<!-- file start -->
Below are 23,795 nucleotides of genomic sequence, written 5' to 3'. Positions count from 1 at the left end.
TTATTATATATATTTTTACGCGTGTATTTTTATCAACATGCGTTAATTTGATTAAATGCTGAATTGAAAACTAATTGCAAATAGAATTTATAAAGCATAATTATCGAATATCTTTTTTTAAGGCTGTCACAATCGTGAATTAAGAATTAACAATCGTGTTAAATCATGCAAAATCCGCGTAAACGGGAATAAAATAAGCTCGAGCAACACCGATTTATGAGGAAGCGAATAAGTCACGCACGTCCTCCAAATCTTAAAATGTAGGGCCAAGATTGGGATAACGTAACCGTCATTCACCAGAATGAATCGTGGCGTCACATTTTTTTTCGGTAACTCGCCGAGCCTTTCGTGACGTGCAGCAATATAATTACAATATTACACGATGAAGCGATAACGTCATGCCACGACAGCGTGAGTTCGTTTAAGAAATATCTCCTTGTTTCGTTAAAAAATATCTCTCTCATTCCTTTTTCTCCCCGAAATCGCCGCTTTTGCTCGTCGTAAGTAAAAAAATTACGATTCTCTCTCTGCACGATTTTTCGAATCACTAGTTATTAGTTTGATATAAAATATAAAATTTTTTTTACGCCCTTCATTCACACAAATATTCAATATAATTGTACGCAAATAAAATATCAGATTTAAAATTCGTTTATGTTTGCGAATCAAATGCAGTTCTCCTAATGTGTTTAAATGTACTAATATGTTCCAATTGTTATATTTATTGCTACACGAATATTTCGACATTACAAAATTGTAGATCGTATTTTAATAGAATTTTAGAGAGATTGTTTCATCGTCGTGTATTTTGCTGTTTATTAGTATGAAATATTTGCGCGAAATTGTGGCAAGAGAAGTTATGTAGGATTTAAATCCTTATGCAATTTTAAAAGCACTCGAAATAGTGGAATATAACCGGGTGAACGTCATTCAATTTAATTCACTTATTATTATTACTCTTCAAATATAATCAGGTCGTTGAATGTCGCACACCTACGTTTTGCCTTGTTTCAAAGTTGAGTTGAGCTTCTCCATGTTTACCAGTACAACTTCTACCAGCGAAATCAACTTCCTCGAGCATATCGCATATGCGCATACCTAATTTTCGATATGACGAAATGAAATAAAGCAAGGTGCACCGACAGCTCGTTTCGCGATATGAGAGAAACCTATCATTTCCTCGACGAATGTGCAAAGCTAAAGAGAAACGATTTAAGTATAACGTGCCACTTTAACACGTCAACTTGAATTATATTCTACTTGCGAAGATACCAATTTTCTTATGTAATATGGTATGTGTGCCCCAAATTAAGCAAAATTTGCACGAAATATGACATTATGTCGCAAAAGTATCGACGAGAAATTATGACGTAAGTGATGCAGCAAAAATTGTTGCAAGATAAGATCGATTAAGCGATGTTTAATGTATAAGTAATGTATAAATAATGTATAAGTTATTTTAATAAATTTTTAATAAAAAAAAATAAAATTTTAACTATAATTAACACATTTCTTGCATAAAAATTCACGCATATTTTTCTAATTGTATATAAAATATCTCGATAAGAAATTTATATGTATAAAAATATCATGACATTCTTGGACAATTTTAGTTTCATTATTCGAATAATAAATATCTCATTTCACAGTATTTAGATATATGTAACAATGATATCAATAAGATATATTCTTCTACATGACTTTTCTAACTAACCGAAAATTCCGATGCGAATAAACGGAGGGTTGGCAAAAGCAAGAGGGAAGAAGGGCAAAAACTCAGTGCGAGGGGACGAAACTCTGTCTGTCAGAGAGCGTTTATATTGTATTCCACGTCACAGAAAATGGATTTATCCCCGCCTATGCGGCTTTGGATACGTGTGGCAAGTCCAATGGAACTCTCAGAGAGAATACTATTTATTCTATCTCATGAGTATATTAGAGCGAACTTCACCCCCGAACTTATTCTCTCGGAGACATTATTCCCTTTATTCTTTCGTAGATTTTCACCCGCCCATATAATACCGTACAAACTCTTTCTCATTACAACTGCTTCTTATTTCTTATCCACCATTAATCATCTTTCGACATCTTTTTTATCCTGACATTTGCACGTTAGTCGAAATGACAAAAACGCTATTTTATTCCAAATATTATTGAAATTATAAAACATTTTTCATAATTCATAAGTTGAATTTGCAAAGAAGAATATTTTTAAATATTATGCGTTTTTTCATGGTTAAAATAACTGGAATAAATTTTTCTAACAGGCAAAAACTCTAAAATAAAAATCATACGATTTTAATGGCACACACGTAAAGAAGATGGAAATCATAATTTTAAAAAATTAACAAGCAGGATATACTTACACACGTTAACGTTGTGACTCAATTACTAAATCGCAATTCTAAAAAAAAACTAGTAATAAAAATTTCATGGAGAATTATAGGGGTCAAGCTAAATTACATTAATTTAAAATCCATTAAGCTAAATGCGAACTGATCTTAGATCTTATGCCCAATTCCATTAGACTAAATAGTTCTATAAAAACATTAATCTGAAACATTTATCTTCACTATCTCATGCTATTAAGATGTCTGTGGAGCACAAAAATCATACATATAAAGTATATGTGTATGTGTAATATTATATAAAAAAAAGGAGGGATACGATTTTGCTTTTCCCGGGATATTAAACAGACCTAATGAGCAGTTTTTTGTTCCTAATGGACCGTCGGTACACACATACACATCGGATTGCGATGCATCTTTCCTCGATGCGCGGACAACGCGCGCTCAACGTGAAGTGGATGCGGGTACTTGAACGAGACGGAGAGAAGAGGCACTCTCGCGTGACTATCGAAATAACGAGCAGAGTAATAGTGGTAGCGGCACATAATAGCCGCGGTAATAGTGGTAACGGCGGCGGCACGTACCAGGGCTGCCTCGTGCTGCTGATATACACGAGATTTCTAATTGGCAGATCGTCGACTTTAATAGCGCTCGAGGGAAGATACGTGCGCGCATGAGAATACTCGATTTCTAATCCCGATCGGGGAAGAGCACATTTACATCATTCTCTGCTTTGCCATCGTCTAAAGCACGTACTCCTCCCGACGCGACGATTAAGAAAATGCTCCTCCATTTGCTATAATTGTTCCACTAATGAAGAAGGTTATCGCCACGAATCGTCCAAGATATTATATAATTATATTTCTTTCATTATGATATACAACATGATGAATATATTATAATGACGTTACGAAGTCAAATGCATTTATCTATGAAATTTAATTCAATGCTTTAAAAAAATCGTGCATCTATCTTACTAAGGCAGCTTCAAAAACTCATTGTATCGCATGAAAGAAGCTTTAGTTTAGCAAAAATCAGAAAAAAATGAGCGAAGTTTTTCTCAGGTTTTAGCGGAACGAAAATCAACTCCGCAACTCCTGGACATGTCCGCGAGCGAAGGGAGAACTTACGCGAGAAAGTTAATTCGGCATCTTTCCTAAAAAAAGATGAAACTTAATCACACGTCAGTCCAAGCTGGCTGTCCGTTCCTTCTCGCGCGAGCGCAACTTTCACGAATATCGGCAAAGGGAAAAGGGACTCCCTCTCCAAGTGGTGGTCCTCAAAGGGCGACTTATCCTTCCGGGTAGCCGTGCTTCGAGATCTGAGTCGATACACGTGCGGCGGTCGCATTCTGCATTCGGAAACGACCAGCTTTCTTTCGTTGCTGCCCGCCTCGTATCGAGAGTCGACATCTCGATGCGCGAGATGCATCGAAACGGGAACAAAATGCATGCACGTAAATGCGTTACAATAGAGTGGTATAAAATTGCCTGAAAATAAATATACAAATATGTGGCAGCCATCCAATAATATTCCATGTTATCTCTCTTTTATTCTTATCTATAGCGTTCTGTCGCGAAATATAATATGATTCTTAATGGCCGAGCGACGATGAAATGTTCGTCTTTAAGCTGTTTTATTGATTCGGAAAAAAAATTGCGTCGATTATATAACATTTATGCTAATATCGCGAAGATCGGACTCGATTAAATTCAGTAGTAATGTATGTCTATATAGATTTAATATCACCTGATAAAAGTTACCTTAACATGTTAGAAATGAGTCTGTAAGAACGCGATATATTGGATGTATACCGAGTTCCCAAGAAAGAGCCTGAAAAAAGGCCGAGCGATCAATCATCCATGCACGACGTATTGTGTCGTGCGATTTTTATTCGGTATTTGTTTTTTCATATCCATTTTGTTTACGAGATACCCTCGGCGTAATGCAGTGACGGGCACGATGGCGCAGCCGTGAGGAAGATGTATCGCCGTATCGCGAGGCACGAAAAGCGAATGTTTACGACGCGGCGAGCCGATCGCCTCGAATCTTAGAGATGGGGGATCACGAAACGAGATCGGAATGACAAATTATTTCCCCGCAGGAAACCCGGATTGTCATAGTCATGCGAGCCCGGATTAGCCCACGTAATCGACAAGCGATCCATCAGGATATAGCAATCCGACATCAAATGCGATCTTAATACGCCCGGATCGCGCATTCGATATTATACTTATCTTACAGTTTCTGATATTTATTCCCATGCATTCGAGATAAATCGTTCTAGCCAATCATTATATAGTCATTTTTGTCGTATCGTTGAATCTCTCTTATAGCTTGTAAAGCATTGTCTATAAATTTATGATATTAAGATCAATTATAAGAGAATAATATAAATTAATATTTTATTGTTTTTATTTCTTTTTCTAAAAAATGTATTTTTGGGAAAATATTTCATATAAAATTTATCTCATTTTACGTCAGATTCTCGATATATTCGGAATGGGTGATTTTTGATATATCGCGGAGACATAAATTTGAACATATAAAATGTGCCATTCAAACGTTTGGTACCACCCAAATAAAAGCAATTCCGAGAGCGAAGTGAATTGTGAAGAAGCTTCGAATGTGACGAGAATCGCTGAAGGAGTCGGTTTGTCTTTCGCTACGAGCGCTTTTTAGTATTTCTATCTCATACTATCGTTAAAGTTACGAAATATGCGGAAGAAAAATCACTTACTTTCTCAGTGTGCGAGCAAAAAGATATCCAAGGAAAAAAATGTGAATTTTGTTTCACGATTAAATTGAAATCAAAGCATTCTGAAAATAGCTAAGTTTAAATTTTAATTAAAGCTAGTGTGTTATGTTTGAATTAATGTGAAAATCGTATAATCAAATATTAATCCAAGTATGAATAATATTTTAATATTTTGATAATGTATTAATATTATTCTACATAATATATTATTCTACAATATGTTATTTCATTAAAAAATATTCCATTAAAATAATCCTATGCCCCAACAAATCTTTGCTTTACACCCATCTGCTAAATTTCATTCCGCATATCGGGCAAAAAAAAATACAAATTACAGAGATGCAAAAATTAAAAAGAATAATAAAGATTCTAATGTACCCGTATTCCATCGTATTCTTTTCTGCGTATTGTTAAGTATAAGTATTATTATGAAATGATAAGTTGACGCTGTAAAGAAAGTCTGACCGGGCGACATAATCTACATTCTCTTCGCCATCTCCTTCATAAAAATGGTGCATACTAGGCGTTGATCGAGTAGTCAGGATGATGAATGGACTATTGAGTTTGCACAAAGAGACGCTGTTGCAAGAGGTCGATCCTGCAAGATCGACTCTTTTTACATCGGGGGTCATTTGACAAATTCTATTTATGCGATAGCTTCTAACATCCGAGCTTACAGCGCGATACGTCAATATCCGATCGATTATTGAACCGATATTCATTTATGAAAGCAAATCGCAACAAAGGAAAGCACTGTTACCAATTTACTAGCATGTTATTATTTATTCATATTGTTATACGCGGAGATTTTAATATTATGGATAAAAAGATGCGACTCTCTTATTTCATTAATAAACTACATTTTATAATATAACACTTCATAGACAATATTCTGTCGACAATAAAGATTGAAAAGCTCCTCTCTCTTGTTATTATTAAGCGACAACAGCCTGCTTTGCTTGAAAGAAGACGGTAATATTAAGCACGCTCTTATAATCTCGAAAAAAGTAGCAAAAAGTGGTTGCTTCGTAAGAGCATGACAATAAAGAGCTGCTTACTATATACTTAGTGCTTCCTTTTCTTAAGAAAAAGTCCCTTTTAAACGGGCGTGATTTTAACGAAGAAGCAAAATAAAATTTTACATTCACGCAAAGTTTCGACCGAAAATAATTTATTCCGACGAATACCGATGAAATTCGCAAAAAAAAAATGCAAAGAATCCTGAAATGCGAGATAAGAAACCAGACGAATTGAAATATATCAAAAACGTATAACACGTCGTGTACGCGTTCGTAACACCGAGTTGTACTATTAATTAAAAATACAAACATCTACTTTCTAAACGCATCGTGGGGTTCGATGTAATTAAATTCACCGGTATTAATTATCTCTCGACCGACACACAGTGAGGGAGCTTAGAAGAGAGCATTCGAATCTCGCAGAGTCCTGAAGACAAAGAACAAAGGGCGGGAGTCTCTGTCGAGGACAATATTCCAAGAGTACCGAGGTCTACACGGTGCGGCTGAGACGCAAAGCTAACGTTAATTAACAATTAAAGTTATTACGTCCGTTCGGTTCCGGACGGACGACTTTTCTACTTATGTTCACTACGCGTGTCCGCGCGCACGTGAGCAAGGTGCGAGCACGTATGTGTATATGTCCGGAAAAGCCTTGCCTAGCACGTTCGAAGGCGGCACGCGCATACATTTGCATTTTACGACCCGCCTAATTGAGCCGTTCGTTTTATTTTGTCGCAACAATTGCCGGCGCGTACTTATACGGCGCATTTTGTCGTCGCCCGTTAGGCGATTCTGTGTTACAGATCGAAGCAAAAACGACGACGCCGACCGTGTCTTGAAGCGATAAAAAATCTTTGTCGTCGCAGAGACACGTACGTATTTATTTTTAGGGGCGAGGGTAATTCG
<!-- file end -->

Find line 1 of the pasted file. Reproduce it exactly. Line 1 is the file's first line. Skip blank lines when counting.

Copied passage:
Below are 23,795 nucleotides of genomic sequence, written 5' to 3'. Positions count from 1 at the left end.